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The congregation of Cattle Decapitation: Some of extreme metal’s most extreme fans

Make no mistake about it, a band as extreme both sonically and visually as Cattle Decapitation pulling 250+ people to a show in the Aussie road stop of Newcastle is a feat as bizarre as it is impressive.

The band, known for their 300bpm+ tempos, range of vocal squeals, roars and throaty gargles, are about as non-entry metal as you can get. Think of all the stuff that your church-going parents think heavy metal is, and Cattle Decapitation pretty much tick all the boxes (substituting Satanism with environmental activism, of course). 

The band is to extreme metal what your most pseudo-spiritual, free-tempo, psychedelic munching jazz improv band is to a casual swing fan; over the top, over-extreme and totally niche.

Yet, you’d be hard pressed to find fans as fiercely dedicated to said niche as those who gather at the altar of Cattle D. in a regional town. 

For starters, the night in question is as much about the support as it is the headliner. Openers Evocatus had a healthy swell of headbangers gathered to enjoy their take on classic death metal, and by the time Boston slammers Revocation hit the stage, the venue was already well and truly packed.

“There’s none of that fuckin’ tall poppy shit here.”

“This is the only style of music that I’ve ever felt truly drawn to”, says one delirious punter, sporting an old school Morbid Angel shirt from their 1994 Aussie tour (death metal gigs are essentially museum displays for past shows). “It’s a total community at these shows. Everyone wants to support new bands and be happy for them – there’s none of that fuckin’ tall poppy shit here.”

It’s a statement often said about metal shows – the friendliness exuded by punters, be it as a result of moshing out all the testosterone, or other factors, is a key selling point for taking the uninitiated into the pit for the first time. It’s something that the local security guards have noticed too.

“I way prefer working at these shows as opposed to some of that indie shit”, says the security guard standing at the entrance to the main room when questioned about working at death metal shows.

“I’m not super into this style per se, but it’s a way easier night at work.”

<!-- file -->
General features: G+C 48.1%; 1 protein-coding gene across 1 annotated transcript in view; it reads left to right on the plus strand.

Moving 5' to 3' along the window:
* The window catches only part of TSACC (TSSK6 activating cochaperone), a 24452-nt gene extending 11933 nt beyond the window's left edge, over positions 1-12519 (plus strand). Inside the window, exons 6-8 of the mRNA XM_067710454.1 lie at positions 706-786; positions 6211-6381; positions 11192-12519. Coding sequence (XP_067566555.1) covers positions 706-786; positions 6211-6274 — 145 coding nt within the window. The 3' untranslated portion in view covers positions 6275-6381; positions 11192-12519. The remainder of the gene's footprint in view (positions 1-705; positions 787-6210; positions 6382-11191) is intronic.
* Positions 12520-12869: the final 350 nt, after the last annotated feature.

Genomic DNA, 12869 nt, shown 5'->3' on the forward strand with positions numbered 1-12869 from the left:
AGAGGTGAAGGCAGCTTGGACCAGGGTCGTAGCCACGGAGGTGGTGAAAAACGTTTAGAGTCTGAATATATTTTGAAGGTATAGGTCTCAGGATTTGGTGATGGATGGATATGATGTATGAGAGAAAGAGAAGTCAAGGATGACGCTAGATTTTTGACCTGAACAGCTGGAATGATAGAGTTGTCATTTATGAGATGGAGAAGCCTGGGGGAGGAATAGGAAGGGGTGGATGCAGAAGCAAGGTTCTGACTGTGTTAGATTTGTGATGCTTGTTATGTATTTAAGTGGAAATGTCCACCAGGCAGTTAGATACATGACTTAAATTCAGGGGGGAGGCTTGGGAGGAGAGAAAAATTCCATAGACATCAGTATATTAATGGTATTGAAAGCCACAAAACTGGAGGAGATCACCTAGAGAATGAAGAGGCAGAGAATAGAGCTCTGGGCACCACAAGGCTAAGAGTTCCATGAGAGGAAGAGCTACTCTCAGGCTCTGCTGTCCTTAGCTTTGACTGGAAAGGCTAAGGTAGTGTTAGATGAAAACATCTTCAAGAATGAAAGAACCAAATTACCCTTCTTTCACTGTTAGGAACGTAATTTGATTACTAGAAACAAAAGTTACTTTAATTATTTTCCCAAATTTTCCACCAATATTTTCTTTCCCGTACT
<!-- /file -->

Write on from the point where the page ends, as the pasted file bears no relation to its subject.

“Some of those indie bands – they have dudes being seedy towards girls, they have all this drama and way more alcohol – people here are more chill. I’m not super into this style per se, but it’s a way easier night at work.”

As Cattle D. take to the stage and rip into scintillating jams from their latest release Death Atlas, it’s impossible not to be swept up in the feel good energy in the room. Of course, a majority of the crowd is exactly who you would expect; long-haired, bearded shy guys with a joyous reckless abandon of dignity when the slamming riff of ‘Bring Back The Plague’ kicks in. The themes might be apocalyptic and violent, with a sometimes worrying focus on the overpopulation of the earth by humanity, but that doesn’t define the show.

Frontman Travis Ryan comes across as nothing less than charming, gleefully launching into each new slab of tech-death between expressions of gratitude to the assembled throng. “These are the spaces where you can actually meet and hang out with these musos and feel like they’re normal people”, exclaims a fan after the assault has concluded (with a scintillating performance of ‘Kingdom of Tyrants’). “I met these guys last time they toured (a double bill with Psycroptic) and there was no sense of them being too good for me. That’s what makes these bands awesome – they don’t think they’re better than you just because they’re on the stage. At the end of the day, you’re both fans of the same shit.”

Upon exiting the Cambridge Hotel there was no chorus of “hey baby”, no checking of the Insta thread from the gig…only metalheads, keen to keep talking about metal and to swap mosh stories. Contrary to what many might think, a Cattle D. gig, nay any extreme metal show, is more like Comic Con than a cool cultural centre. But that’s just the way the punters like it, and with the healthy turnout for this tour, it seems more and more people are hearing the good news of death metal and taking up their (inverted) cross.

with Revocation

Thursday, 13th February
The Brightside, Fortitude Valley
Tickets: Destroy All Lines

Friday, 14th February
Factory Theatre, Marrickville
Tickets: Destroy All Lines

Saturday, 15th February
Cambridge Hotel, Newcastle
Tickets: Destroy All Lines

Sunday, 16th February
The Basement, Belconnen
Tickets: Destroy All Lines

Wednesday, 19th February
Max Watts, Melbourne
Tickets: Destroy All Lines

Thursday, 20th February
Pier Hotel, Frankston
Tickets: Destroy All Lines

Friday, 21st February
Enigma Bar, Adelaide
Tickets: Destroy All Lines

Saturday, 22nd February
Amplifier Bar, Perth
Tickets: Destroy All Lines